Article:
Cardiovascular complications associated with CAR T cell therapy are less well defined but can be subclassified into autoimmune toxicities resulting from antigen-specific T cell infiltration of the heart and cytokine-mediated toxicities. Cytokine-associated cardiotoxicities have been reported especially in the setting of CRS and might be the cause for most of the observed cardiovascular side effects. In a retrospective study from Alvi et al. cardiovascular events were systematically investigated in adults treated with CAR T cell therapy. The study included 137 patients and found that up to 12% of patients had clinical apparent cardiovascular events after CAR T cell therapy initiation (median time to event 21 days). Cardiovascular events included cardiovascular death, new onset heart failure, decompensated heart failure, and new onset of arrhythmia. A decrease in left ventricular function was observed in 28% of patients while 54% of patients had an elevated troponin. Interestingly, all cardiovascular events occurred in patients with grade ≥ 2 CRS and 95% of events occurred after troponin elevation. Another retrospective study from Lefebvre et al. investigated the occurrence of major adverse cardiovascular events (MACE) in 145 adult patients treated with CAR T cell therapy. MACE included cardiovascular death, symptomatic heart failure, acute coronary syndrome, ischemic stroke, and new onset arrhythmias. In total, 31 out of 145 (21%) patients had MACE at a median time of 11 days after CAR T cell infusion. MACE was independently associated with CRS grade 3 or 4 and baseline creatinine. Overall survival after one year was 71%. Another retrospective study analyzing 116 patients with serial echocardiograms after CAR T cell therapy found that 10% of patients developed a new cardiomyopathy with a decrease of left ventricular ejection fraction (average decrease from 58% to 37%), mostly observed in patients with grade ≥ 2 CRS. Another study with a patient pool of 126, found that 10% of patients developed severe cardiac disorders after CAR T cell therapy including new onset heart failure, acute coronary syndrome, and myocardial infarction.

Cardiac MRI for assessment of acute and chronic cardiac effects in CAR T cell therapy As the impact and the pathophysiology of cardiotoxicity of CAR T cell therapies to the heart is poorly understood, it is still unclear, whether cardiotoxicity is simply an early phenomenon associated with the cytokine storm within the scope of the CRS or whether there are more direct cardiotoxic effects from the CAR T cells themselves. It has also been proposed that the observed systolic dysfunction in this setting is a sequalae of a stress induced Takotsubo syndrome. In this context, the physiological stress from the CRS could trigger the occurrence of Takotsubo syndrome. To explore the extent of cardiac injury and inflammation and the pattern of myocardial involvement related to CAR T cell therapy, cardiac MRI must be considered as the imaging modality of choice, particularly due to its inherent capabilities of advanced tissue characterization. Cardiac MRI can characterize myocardial tissue alterations, analyze involvement patterns, and give important insights into the remodeling processes. To date, no cardiac MRI studies in patients with CAR T cell therapy exist. However, in this context, multiparametric cardiac MRI can be used to detect and quantify acute diffuse myocardial tissue alterations, such as myocardial edema and fibrosis. Furthermore, alterations in myocardial function can be detected with high sensitivity by using myocardial strain analysis. Late gadolinium enhancement imaging has a very high specificity for the detection of necrotic inflammatory lesions, especially in the context of inflammatory cardiomyopathies, and could directly show inflammatory lesions associated with CAR T cell therapy. Also, cardiac MRI could reliably identify different patterns of wall motion abnormalities which are associated with Takotsubo syndrome (i.e., apical, midventricular, basal or focal types). A recent study from our group in patients under immune checkpoint inhibitors (ICI) for cancer treatment suggests that cardiac MRI is able to show subtle therapy related treatment effects and can support evidence of a specific imaging pattern of ICI-related myocarditis. Also, cardiac MRI is the imaging modality of choice to show longterm, cardiotoxic effects of chemotherapy. It is considered the reference standard for measurement of ventricular volumes and function making it ideally suited to assess adverse cardiac remodeling after termination of cancer treatment.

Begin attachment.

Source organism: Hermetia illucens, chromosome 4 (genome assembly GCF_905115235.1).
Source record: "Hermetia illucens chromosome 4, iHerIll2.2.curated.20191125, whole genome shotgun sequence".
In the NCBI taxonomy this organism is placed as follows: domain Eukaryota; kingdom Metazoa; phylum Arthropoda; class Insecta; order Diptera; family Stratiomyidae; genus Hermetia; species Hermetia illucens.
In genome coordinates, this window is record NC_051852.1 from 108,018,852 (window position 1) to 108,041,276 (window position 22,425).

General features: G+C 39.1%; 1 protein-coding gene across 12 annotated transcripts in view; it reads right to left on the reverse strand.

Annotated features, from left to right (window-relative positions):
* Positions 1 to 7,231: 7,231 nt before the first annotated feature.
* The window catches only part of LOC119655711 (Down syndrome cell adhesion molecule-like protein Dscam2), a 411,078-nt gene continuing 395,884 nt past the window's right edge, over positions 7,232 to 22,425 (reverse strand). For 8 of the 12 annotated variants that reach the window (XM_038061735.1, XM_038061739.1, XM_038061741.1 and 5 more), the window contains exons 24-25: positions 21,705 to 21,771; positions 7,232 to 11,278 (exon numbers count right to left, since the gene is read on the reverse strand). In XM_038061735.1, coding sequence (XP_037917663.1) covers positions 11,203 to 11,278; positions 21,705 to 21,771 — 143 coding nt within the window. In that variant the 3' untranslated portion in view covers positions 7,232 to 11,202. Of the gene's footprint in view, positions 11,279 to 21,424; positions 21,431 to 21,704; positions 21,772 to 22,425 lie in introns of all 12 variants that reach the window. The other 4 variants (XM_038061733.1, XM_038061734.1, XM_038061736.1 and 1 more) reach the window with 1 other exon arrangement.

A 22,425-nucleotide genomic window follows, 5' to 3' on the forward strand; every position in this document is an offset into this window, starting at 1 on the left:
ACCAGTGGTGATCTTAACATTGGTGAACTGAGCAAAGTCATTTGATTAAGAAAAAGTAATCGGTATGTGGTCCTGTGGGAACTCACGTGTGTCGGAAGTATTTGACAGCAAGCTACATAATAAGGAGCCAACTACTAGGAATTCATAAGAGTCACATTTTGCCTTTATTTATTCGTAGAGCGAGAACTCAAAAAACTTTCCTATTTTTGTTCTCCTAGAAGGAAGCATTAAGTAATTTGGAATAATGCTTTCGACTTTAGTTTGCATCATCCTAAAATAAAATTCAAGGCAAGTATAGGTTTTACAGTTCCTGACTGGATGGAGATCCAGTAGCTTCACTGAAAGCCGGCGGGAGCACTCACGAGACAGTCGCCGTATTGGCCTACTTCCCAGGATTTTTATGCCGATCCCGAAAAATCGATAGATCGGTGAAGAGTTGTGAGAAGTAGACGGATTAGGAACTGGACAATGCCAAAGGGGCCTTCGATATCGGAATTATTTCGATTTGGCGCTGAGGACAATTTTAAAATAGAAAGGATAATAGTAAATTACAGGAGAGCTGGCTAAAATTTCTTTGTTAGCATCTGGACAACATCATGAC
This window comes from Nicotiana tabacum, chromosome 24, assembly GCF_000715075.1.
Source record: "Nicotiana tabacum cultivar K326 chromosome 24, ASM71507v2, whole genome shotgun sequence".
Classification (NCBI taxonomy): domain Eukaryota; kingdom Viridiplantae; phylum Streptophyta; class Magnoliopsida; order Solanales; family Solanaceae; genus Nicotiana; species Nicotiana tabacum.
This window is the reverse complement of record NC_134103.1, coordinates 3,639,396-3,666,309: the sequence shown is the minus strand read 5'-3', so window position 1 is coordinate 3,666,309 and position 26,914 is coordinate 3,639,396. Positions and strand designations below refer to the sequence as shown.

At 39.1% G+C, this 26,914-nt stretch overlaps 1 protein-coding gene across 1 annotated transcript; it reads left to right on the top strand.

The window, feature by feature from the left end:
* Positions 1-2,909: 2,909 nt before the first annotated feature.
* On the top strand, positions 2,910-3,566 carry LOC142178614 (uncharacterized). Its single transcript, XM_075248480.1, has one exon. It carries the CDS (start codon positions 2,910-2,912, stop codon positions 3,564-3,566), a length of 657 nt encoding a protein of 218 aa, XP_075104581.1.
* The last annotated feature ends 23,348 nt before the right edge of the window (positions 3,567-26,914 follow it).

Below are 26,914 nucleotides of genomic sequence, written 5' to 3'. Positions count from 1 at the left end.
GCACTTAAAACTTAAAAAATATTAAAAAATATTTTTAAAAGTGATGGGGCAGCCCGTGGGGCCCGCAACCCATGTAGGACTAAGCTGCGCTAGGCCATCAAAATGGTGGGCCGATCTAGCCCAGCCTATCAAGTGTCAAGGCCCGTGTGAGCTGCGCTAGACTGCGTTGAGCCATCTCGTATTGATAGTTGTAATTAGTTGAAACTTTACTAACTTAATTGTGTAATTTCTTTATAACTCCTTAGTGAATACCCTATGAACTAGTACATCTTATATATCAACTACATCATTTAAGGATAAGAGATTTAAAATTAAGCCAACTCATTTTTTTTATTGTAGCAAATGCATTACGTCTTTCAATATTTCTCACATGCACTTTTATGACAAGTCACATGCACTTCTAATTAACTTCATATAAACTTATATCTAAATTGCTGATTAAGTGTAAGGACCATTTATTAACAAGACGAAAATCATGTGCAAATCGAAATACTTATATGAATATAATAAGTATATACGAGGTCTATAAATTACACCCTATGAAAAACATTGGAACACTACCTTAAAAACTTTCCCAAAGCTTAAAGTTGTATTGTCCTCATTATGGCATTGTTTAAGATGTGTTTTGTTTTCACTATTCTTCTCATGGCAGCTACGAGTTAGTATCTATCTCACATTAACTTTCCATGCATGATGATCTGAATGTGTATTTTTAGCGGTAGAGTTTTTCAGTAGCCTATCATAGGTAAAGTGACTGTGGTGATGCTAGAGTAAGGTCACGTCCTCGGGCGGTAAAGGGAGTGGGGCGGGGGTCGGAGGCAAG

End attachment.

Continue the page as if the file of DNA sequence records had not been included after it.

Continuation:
Condition DLBCL, Multiple Myeloma, Cytokine Release Syndrome, Myocarditis, CAR T-cell Therapy, ALL, PCBCL, Follicular Lymphoma, MCL
Treatment Cardiac MRI
Clinical Study IdentifierNCT05414162
SponsorUniversity Hospital, Bonn
Last Modified on6 July 2022


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Inclusion Criteria

Patients undergoing CAR T-cell therapy
Consent to participate in study

Exclusion Criteria

Inability to undergo MRI examinations due to large metallic implants, cardiac pacemakers/neurostimulators, or claustrophobia
Known cardiac conditions such as status post heart attack or myocarditis, complex congenital heard disease, or cardiomyopathies
Birth control using an IUD
Pregnancy or breastfeeding
Renal insufficiency with a GFR below 30 ml/min/1.73m2